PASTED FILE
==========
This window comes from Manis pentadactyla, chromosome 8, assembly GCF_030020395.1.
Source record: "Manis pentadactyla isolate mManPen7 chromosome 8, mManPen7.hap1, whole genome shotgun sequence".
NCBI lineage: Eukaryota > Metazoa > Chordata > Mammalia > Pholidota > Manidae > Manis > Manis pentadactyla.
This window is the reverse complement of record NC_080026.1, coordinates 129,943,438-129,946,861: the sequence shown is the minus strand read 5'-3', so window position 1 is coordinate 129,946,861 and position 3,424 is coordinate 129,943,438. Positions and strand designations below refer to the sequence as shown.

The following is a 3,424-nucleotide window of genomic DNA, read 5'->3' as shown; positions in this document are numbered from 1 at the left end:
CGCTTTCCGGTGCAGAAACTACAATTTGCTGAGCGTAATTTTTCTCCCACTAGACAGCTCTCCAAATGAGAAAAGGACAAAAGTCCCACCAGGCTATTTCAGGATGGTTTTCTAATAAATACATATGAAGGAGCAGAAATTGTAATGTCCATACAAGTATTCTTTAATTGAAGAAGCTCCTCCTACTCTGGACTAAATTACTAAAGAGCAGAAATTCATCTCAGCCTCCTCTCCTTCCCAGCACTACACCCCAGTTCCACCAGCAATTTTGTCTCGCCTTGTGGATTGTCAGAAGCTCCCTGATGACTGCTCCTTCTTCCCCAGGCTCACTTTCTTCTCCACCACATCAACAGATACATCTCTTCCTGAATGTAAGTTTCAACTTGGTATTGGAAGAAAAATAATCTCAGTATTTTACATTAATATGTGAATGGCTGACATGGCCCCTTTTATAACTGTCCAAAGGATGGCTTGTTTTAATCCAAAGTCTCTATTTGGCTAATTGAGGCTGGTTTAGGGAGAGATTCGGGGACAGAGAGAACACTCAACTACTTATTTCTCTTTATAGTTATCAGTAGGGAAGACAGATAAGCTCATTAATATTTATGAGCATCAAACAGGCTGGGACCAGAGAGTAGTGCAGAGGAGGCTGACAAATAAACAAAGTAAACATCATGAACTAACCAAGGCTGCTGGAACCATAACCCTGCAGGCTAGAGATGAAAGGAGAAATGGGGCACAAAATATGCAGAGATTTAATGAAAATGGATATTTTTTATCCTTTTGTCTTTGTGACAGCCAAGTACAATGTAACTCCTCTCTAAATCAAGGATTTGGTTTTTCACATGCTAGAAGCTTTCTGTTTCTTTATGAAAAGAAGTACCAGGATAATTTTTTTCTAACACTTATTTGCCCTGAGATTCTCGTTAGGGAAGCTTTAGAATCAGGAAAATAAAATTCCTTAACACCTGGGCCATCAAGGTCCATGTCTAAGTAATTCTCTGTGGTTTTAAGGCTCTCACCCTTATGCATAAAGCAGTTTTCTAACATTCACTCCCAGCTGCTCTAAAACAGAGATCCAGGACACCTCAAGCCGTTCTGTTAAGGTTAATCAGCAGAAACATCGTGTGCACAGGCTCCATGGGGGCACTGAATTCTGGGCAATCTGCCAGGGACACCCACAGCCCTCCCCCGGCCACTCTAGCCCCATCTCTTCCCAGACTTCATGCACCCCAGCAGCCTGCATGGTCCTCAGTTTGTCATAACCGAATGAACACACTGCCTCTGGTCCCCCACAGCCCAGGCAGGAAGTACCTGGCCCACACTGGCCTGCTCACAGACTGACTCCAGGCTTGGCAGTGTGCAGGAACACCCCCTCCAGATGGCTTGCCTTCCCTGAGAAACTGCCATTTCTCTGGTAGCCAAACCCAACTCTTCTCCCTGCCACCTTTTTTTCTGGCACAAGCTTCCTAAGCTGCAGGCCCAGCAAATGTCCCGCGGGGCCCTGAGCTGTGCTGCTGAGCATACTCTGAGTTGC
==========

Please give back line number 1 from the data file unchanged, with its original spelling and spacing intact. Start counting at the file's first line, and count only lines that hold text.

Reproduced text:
This window comes from Manis pentadactyla, chromosome 8, assembly GCF_030020395.1.